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The rich cultural diversity of the US – and how it has shaped the music we listen to today – is the underlying theme of America’s Musical Journey (2018), one of the latest 3D IMAX movies to hit theaters worldwide.
Starring Grammy-nominated singer-songwriter Aloe Blacc (“Brooklyn In the Summer,” Avicii’s “Wake Me Up”) and narrated by Academy Award-winning actor Morgan Freeman, the film takes viewers on a musical expedition across ten iconic US cities including New Orleans, Chicago, Detroit, New York City and Nashville, introducing the visionaries, artists, music makers and innovators who have molded America’s culture.
Blacc sat down with Culture Trip to discuss his musical journey across the country, as well as how music offers unique insight into a place’s past and people.
Culture Trip: What made you want to be a part of America’s Musical Journey?
Aloe Blacc: Well, I love music – obviously, it’s part of my career – and this was a great opportunity to explore the roots of American music and at the same time learn more about the cities that I’ve traveled to before but never had the opportunity to spend time in. As a touring artist, you get to spend maybe a night in a city. This gave me the opportunity to spend a lot more time in each place.
And you were able to travel to just about every region of the country, correct?
Yes. We put together a tour that was based on cities where different genres of music were born. We wanted to touch upon soul music, rock music, country, pop, blues and jazz. So, we found the cities where these genres were born, and these are the cities we decided to visit.
Was there any particular place that had an especially profound effect on you as a musician?
New Orleans is a phenomenal city, full of energy and life, music and culture. It’s the birthplace of jazz, and jazz was very influential in the creation of genres that are important in my life. There are several figures in the jazz world that have inspired me to do what I do, one of whom we showcase in the film is Louis Armstrong, who became the ambassador of jazz music to the world.
In addition to history, what else can we learn about a place through its music?
Through music, you can get a sense of whether a place’s people are extroverted or introverted. The grunge music that came out of Seattle and the Pacific Northwest isn’t the same as the Miami Sound Machine that came out of the Southeast. The energy is different; the presentation is different. There’s a different character and personality going on there.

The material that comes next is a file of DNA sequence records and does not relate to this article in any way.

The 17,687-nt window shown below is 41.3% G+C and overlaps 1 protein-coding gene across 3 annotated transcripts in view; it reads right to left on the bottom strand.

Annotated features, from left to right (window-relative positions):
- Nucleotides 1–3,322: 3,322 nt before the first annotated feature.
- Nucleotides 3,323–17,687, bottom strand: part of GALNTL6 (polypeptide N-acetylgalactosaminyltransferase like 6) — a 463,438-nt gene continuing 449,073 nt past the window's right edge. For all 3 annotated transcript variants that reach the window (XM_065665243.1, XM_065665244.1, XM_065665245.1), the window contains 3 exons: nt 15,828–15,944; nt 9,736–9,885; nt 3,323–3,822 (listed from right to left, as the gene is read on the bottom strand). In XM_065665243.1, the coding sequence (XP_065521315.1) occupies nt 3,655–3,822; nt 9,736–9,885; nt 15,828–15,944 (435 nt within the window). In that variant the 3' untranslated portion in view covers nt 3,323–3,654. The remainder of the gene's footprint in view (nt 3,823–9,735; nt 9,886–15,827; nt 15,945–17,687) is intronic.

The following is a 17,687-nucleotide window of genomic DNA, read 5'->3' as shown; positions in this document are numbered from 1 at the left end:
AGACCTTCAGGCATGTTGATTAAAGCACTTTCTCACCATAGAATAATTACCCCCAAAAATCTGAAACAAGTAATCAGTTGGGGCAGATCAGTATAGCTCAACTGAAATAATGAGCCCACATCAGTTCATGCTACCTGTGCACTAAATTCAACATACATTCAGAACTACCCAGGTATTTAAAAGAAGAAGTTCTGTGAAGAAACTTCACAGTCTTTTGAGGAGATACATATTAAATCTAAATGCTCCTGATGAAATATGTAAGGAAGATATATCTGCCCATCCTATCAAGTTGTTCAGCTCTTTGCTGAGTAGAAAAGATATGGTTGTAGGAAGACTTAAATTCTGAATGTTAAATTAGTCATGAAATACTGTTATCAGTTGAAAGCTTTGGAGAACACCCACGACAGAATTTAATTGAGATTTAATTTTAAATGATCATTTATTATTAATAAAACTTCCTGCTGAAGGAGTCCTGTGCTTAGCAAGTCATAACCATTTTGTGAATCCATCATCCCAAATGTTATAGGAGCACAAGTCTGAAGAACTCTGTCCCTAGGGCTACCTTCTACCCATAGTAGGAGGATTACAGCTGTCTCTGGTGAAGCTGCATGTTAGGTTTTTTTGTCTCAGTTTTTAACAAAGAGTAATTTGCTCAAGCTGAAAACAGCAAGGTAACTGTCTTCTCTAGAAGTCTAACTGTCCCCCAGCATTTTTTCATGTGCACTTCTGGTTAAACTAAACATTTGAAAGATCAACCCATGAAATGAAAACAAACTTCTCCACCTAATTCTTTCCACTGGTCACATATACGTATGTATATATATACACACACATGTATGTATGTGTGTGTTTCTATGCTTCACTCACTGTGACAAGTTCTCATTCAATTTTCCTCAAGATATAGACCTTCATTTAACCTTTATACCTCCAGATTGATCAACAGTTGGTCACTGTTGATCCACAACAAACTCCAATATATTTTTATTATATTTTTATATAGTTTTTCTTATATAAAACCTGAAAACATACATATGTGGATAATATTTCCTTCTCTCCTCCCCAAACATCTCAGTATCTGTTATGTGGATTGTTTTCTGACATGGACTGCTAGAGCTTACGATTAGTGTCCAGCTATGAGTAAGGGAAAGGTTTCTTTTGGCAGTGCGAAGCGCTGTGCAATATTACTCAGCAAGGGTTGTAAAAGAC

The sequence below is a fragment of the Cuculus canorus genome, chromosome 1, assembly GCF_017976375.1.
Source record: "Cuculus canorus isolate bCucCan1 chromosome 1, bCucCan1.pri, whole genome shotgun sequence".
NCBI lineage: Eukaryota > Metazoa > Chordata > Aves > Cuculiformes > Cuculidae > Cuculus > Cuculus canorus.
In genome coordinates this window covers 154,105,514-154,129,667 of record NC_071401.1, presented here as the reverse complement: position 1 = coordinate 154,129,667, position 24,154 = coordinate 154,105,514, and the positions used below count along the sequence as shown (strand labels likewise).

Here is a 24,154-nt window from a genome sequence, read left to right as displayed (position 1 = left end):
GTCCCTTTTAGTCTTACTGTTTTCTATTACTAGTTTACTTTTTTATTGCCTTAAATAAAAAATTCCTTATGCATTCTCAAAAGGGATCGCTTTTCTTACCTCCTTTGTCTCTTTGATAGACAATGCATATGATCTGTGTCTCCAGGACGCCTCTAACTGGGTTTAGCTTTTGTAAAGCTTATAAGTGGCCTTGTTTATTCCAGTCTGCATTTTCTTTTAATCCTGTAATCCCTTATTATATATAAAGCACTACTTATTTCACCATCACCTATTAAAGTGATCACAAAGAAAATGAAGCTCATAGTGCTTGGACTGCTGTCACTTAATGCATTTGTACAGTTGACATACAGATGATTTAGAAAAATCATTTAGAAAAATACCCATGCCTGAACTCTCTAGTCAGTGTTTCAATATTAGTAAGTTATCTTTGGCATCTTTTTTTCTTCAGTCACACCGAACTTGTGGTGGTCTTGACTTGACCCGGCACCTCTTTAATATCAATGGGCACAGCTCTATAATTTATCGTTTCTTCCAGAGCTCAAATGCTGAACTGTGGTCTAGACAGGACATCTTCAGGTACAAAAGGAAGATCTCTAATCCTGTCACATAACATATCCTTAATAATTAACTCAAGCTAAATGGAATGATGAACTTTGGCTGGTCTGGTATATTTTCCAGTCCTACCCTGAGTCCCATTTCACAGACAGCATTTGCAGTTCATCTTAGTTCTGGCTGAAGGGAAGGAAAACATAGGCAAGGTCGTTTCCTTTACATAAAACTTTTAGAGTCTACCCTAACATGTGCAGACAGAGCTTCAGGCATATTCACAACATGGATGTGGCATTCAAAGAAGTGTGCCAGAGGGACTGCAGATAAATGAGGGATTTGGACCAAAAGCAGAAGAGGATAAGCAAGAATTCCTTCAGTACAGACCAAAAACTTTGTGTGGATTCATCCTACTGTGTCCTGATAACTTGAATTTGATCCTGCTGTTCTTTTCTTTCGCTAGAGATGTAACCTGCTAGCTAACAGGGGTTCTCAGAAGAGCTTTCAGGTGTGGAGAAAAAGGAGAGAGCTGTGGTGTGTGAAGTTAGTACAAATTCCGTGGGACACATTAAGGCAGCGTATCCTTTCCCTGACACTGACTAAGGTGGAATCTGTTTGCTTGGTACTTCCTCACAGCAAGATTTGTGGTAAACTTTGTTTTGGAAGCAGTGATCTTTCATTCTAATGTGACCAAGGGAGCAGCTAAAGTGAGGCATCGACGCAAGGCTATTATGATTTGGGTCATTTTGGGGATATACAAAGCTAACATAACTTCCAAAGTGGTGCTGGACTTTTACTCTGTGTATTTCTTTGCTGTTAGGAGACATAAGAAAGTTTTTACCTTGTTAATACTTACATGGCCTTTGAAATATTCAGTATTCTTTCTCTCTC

Take rock and blues. Even though rock is a derivative of blues, there’s a different character. Blues is more laid-back and relaxed and contemplative, where rock is more expressive and deliberate. And I think that with those kinds of things, you get a sense of the people from the sound and style of music.
You talk about the differences in the musical styles of each region of the country, but did you notice any similarities in any of these cities and their music?
There is a similarity in that music is the common thread – it binds us all. It helps us to experience and celebrate our happy times. It helps us to be comforted in our sad times. And every city uses music as a form of communal communication. It’s hard to find a place where people aren’t entertaining themselves with music.
Many musical genres that were created in America were born during the darker moments of the country’s history as a response to the atrocities of those times. In this way, it seems that music can paint a picture of our past in addition to our contemporary culture.
It does, and we explore that in the film. American music is a representation of the immigrant story. And whether it was voluntary immigration or forced immigration, for whatever the reason why people came to the US, they brought their culture and their music with them, and those musical styles have combined in remarkable ways.
You wrote a song called “My Story” that was inspired by your journey across the country. Do you think that your experiences while making this film will continue to influence your music going forward?
I certainly feel like doing this has given me the motivation to learn more about the musical histories of the cities that I visited. And I imagine that that will influence the music that I make. I’m always inspired by music of the past; I spend a lot of time listening to music that’s pre-1970s. And getting into the depth of a city and the music that was born there will definitely inspire me going forward.
Are there any other music cities that you didn’t visit while filming, but would like to go back to and explore in more depth?
We didn’t touch on funk, and there was a lot of funk that came out the Midwest. We went to Detroit for soul music. But Ohio and Minnesota would be a couple of places that I’d like to visit to explore funk.
What do you hope that audiences will take away from America’s Musical Journey?
I hope audiences find their own reasons to visit the cities that I visited. And that they find something special about them in the music they are representative of. I think that everyone has something to offer, whether they sing, play an instrument or dance. So I hope that they find their own musical voice, some way to express themselves.